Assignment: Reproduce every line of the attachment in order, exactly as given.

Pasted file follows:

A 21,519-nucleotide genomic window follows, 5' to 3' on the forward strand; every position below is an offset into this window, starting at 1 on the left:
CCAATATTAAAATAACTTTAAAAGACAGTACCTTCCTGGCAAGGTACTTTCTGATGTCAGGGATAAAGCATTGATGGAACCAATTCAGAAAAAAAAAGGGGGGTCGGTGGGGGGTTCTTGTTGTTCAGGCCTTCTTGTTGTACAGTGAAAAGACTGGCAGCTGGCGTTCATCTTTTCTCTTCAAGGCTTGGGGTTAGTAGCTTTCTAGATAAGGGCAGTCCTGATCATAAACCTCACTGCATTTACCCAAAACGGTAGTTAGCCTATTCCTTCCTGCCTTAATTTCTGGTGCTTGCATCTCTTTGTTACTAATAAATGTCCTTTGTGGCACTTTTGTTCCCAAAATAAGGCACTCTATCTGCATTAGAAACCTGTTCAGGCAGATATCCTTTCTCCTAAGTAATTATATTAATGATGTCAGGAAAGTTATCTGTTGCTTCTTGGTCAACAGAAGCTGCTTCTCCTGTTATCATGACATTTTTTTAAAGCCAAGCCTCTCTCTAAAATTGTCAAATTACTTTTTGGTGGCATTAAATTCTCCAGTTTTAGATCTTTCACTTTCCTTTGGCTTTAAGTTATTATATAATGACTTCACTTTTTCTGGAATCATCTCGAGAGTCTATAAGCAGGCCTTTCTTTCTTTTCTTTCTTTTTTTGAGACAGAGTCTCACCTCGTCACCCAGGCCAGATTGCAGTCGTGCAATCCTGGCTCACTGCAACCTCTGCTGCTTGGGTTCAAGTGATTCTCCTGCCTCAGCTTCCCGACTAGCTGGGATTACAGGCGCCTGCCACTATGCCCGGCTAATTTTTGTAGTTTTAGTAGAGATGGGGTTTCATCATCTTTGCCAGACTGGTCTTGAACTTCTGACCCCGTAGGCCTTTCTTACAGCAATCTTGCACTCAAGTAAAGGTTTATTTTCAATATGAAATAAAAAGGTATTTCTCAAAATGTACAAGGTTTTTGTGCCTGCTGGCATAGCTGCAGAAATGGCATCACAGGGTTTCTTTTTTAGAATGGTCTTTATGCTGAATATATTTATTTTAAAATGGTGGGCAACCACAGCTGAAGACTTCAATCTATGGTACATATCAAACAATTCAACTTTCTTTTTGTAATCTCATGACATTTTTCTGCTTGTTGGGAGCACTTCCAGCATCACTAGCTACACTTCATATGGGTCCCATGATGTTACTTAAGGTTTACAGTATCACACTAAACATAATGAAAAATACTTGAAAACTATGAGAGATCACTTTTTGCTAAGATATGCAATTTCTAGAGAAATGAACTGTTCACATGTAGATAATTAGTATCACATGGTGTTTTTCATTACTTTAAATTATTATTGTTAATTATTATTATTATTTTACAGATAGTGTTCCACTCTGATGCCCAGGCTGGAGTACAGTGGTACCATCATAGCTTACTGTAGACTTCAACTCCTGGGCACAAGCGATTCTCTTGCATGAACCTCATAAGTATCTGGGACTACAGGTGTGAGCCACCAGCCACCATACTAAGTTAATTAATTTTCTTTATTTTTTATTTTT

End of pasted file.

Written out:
A 21,519-nucleotide genomic window follows, 5' to 3' on the forward strand; every position below is an offset into this window, starting at 1 on the left:
CCAATATTAAAATAACTTTAAAAGACAGTACCTTCCTGGCAAGGTACTTTCTGATGTCAGGGATAAAGCATTGATGGAACCAATTCAGAAAAAAAAAGGGGGGTCGGTGGGGGGTTCTTGTTGTTCAGGCCTTCTTGTTGTACAGTGAAAAGACTGGCAGCTGGCGTTCATCTTTTCTCTTCAAGGCTTGGGGTTAGTAGCTTTCTAGATAAGGGCAGTCCTGATCATAAACCTCACTGCATTTACCCAAAACGGTAGTTAGCCTATTCCTTCCTGCCTTAATTTCTGGTGCTTGCATCTCTTTGTTACTAATAAATGTCCTTTGTGGCACTTTTGTTCCCAAAATAAGGCACTCTATCTGCATTAGAAACCTGTTCAGGCAGATATCCTTTCTCCTAAGTAATTATATTAATGATGTCAGGAAAGTTATCTGTTGCTTCTTGGTCAACAGAAGCTGCTTCTCCTGTTATCATGACATTTTTTTAAAGCCAAGCCTCTCTCTAAAATTGTCAAATTACTTTTTGGTGGCATTAAATTCTCCAGTTTTAGATCTTTCACTTTCCTTTGGCTTTAAGTTATTATATAATGACTTCACTTTTTCTGGAATCATCTCGAGAGTCTATAAGCAGGCCTTTCTTTCTTTTCTTTCTTTTTTTGAGACAGAGTCTCACCTCGTCACCCAGGCCAGATTGCAGTCGTGCAATCCTGGCTCACTGCAACCTCTGCTGCTTGGGTTCAAGTGATTCTCCTGCCTCAGCTTCCCGACTAGCTGGGATTACAGGCGCCTGCCACTATGCCCGGCTAATTTTTGTAGTTTTAGTAGAGATGGGGTTTCATCATCTTTGCCAGACTGGTCTTGAACTTCTGACCCCGTAGGCCTTTCTTACAGCAATCTTGCACTCAAGTAAAGGTTTATTTTCAATATGAAATAAAAAGGTATTTCTCAAAATGTACAAGGTTTTTGTGCCTGCTGGCATAGCTGCAGAAATGGCATCACAGGGTTTCTTTTTTAGAATGGTCTTTATGCTGAATATATTTATTTTAAAATGGTGGGCAACCACAGCTGAAGACTTCAATCTATGGTACATATCAAACAATTCAACTTTCTTTTTGTAATCTCATGACATTTTTCTGCTTGTTGGGAGCACTTCCAGCATCACTAGCTACACTTCATATGGGTCCCATGATGTTACTTAAGGTTTACAGTATCACACTAAACATAATGAAAAATACTTGAAAACTATGAGAGATCACTTTTTGCTAAGATATGCAATTTCTAGAGAAATGAACTGTTCACATGTAGATAATTAGTATCACATGGTGTTTTTCATTACTTTAAATTATTATTGTTAATTATTATTATTATTTTACAGATAGTGTTCCACTCTGATGCCCAGGCTGGAGTACAGTGGTACCATCATAGCTTACTGTAGACTTCAACTCCTGGGCACAAGCGATTCTCTTGCATGAACCTCATAAGTATCTGGGACTACAGGTGTGAGCCACCAGCCACCATACTAAGTTAATTAATTTTCTTTATTTTTTATTTTT